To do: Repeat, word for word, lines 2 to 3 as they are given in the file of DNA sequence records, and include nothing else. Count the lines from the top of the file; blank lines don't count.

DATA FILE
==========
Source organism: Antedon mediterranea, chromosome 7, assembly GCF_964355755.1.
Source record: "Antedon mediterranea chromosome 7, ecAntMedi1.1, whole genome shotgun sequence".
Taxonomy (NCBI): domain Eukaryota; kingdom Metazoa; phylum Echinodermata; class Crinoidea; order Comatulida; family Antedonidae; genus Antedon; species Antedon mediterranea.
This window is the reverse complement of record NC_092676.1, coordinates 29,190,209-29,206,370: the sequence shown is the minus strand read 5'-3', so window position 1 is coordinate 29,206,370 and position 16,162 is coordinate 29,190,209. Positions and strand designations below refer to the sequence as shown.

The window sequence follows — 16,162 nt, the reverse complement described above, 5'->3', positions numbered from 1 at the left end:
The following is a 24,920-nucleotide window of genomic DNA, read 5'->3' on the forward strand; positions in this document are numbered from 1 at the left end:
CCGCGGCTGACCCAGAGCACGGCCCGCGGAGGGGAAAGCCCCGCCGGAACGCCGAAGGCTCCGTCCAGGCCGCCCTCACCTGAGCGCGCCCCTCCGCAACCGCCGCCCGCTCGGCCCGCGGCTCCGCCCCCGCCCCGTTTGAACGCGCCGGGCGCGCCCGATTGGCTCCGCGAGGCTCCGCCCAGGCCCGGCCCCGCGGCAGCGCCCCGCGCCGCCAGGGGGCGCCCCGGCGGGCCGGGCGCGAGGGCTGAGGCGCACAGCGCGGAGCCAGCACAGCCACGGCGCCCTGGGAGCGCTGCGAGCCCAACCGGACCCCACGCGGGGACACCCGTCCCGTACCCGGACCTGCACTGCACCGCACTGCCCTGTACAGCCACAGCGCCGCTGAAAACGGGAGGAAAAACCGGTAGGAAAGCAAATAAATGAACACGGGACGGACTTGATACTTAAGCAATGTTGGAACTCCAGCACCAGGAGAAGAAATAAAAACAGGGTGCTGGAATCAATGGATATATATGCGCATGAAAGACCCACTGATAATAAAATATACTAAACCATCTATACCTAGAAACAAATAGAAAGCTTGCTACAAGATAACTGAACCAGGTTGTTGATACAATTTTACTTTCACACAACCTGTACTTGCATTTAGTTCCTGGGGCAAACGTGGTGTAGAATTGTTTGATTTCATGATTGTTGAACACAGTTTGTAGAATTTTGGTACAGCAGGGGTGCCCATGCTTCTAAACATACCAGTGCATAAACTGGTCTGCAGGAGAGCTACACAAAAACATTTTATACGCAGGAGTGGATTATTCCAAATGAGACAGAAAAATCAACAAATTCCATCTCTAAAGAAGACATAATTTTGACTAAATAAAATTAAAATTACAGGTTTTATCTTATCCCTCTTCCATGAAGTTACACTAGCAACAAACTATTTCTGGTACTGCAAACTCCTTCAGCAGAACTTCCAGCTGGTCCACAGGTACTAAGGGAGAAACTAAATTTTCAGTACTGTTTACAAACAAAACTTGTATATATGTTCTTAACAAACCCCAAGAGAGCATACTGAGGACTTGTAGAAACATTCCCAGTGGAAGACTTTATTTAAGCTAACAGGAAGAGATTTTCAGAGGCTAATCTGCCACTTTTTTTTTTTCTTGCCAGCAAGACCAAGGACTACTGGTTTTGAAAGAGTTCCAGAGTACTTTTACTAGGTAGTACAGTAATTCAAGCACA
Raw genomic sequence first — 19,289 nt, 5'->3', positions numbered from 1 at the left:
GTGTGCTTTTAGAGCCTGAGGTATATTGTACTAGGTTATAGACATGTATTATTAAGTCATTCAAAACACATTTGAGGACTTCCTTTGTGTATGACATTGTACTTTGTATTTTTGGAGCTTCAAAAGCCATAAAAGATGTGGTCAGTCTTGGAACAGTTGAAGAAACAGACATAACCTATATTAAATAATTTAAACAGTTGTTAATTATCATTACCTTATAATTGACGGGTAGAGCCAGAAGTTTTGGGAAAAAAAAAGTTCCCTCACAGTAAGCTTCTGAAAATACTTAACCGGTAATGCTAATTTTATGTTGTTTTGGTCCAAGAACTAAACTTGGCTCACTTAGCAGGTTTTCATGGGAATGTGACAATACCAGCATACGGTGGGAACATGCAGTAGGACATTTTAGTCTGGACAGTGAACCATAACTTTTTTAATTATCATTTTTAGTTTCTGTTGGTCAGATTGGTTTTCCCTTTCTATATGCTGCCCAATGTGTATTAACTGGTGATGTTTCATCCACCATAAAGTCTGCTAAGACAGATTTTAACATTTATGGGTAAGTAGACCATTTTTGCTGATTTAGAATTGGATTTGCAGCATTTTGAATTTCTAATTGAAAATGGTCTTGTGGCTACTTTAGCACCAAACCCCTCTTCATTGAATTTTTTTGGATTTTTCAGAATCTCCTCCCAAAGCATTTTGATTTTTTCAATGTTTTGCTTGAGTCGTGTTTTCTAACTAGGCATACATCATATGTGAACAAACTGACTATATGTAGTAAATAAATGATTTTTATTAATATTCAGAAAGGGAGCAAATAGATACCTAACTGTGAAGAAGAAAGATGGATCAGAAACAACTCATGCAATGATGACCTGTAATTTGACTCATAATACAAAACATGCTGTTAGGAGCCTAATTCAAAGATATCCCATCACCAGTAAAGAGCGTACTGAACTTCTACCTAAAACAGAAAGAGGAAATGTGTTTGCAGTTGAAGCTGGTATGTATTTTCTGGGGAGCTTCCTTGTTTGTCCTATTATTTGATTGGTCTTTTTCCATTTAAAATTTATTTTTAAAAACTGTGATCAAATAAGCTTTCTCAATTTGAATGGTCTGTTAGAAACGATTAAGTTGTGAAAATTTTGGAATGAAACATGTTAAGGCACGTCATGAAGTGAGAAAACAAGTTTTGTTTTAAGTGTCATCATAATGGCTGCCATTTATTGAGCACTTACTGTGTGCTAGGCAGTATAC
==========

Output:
Source record: "Antedon mediterranea chromosome 7, ecAntMedi1.1, whole genome shotgun sequence".
Taxonomy (NCBI): domain Eukaryota; kingdom Metazoa; phylum Echinodermata; class Crinoidea; order Comatulida; family Antedonidae; genus Antedon; species Antedon mediterranea.